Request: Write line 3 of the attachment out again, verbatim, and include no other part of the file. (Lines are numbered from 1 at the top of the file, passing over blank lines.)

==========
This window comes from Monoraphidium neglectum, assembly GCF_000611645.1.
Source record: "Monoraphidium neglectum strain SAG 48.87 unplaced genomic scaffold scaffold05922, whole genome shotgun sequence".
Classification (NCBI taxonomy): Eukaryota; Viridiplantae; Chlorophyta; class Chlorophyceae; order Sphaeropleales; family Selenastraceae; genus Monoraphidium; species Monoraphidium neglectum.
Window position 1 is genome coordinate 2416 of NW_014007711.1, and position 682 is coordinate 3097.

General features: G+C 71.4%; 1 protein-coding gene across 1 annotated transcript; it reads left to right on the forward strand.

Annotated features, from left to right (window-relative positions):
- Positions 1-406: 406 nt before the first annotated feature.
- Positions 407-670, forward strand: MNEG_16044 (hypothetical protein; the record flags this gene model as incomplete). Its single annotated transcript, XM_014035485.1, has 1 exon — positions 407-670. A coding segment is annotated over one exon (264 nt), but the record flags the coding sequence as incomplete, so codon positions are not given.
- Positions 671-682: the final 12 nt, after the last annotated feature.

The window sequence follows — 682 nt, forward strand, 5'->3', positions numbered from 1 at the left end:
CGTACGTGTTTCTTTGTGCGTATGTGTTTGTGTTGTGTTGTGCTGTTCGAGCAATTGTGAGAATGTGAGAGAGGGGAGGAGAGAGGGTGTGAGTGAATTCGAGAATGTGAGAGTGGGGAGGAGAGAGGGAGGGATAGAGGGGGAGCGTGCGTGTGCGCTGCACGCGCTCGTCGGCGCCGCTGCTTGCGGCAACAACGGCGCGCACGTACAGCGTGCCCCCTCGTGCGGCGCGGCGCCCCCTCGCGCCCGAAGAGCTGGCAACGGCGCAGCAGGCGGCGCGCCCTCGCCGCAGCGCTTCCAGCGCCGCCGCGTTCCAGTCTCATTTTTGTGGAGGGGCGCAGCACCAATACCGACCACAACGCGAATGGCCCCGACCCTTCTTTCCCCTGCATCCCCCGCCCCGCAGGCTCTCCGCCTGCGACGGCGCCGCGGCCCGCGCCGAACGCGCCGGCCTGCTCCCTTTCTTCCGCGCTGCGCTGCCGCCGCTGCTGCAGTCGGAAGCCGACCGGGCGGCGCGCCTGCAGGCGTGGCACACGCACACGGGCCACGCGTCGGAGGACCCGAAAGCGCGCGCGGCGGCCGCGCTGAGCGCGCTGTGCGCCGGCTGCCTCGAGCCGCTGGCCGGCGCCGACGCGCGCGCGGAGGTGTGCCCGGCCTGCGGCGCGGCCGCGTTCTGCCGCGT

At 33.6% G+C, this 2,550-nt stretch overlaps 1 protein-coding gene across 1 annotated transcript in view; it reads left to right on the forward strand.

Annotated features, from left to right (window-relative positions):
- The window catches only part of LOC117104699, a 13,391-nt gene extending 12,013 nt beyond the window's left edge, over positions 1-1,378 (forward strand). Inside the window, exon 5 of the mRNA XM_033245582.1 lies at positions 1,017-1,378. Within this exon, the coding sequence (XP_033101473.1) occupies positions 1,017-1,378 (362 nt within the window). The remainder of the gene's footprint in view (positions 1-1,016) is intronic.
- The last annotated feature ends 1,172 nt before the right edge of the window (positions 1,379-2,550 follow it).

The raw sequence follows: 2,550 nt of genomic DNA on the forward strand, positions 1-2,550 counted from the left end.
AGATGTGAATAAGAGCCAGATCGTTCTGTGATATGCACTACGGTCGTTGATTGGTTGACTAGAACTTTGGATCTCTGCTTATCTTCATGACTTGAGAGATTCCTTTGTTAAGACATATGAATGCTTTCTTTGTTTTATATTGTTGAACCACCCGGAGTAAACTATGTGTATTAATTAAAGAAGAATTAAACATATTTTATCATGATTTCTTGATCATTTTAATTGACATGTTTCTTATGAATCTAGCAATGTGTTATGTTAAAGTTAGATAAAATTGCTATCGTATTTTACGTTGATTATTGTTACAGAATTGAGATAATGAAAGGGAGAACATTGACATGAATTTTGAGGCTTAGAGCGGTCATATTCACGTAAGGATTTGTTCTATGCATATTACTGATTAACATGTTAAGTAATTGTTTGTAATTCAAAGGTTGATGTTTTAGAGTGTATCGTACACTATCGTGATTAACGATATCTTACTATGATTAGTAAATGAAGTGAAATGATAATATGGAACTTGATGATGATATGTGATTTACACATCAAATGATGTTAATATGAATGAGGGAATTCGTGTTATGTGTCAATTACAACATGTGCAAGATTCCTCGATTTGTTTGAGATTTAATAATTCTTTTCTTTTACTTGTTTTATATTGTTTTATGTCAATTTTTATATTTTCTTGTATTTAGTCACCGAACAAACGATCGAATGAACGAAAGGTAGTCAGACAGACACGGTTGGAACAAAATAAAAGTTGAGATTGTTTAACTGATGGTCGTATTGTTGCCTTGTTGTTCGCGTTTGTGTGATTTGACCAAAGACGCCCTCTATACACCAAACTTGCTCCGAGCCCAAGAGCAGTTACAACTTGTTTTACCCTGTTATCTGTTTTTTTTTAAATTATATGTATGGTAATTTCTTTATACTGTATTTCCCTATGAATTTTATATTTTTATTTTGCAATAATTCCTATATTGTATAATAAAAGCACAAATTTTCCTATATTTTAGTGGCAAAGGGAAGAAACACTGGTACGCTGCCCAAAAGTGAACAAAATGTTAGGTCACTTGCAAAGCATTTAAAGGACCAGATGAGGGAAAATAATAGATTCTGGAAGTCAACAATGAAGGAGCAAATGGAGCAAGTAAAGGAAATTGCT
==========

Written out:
Classification (NCBI taxonomy): Eukaryota; Viridiplantae; Chlorophyta; class Chlorophyceae; order Sphaeropleales; family Selenastraceae; genus Monoraphidium; species Monoraphidium neglectum.